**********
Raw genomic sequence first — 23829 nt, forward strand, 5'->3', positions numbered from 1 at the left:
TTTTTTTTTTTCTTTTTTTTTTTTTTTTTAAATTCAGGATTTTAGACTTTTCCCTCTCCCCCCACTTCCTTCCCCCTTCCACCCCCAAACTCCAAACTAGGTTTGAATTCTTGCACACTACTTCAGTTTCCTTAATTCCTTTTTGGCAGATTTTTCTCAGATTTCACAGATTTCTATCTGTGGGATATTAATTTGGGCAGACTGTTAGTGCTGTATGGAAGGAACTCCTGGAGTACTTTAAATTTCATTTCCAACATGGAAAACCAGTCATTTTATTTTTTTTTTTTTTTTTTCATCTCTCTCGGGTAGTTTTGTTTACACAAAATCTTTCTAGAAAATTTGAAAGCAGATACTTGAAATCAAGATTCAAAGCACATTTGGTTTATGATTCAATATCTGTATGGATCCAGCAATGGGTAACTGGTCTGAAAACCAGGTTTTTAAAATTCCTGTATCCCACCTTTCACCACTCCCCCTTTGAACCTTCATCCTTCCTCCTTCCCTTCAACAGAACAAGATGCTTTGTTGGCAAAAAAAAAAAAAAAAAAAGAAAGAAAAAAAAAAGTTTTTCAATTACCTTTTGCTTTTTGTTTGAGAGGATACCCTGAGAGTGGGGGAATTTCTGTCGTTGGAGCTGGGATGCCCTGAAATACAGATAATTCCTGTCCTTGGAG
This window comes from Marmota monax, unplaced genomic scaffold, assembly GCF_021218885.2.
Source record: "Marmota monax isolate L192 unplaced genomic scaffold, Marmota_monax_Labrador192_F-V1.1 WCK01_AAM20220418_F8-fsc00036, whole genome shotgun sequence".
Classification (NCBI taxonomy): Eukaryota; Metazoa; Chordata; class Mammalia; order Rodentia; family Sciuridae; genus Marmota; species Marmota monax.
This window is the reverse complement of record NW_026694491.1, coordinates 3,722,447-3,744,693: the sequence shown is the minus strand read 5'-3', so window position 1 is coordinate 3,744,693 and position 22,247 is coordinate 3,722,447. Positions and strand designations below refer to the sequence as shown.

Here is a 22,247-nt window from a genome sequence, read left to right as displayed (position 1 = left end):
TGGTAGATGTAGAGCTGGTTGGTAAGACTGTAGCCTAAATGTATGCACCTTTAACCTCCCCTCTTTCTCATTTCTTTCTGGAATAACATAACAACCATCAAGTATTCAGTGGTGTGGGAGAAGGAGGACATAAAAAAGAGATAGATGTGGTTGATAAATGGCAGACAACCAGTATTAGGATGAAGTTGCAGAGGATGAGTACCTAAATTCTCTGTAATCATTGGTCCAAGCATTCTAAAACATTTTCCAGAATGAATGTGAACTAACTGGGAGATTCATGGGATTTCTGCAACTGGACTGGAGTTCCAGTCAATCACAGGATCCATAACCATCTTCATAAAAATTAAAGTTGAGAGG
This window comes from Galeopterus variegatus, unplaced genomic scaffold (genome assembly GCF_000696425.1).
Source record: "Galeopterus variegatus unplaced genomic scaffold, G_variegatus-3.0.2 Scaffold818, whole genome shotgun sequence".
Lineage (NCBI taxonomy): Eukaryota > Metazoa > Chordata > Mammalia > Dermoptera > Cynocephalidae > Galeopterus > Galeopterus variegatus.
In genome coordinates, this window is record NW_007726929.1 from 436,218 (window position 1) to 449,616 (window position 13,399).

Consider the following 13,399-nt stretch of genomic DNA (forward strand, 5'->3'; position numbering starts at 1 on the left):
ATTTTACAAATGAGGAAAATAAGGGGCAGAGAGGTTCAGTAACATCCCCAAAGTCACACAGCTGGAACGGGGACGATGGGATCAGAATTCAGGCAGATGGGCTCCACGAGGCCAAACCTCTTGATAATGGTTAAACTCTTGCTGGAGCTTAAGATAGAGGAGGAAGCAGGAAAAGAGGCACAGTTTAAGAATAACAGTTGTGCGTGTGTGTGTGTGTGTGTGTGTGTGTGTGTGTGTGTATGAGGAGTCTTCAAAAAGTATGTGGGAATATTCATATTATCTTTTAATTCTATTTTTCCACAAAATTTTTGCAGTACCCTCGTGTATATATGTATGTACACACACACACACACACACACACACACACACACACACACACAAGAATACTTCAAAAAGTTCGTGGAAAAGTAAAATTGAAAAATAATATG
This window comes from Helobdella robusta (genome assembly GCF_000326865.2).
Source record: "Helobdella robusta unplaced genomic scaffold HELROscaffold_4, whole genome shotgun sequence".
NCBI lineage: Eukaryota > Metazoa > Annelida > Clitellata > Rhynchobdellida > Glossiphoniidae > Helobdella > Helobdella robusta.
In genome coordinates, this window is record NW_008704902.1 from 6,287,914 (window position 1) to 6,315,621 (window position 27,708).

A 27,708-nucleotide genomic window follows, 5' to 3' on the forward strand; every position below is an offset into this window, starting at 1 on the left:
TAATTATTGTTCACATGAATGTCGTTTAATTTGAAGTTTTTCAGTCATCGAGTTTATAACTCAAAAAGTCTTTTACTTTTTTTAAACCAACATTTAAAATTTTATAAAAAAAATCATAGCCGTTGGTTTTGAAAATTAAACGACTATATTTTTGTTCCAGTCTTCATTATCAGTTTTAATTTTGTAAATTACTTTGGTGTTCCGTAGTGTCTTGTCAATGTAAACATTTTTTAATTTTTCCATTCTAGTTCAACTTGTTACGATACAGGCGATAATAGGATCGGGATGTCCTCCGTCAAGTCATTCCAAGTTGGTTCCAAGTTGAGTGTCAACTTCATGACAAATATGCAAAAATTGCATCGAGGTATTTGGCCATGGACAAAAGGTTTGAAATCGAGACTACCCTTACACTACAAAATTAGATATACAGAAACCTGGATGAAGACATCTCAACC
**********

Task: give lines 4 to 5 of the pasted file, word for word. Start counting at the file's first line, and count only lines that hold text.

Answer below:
Source record: "Marmota monax isolate L192 unplaced genomic scaffold, Marmota_monax_Labrador192_F-V1.1 WCK01_AAM20220418_F8-fsc00036, whole genome shotgun sequence".
Classification (NCBI taxonomy): Eukaryota; Metazoa; Chordata; class Mammalia; order Rodentia; family Sciuridae; genus Marmota; species Marmota monax.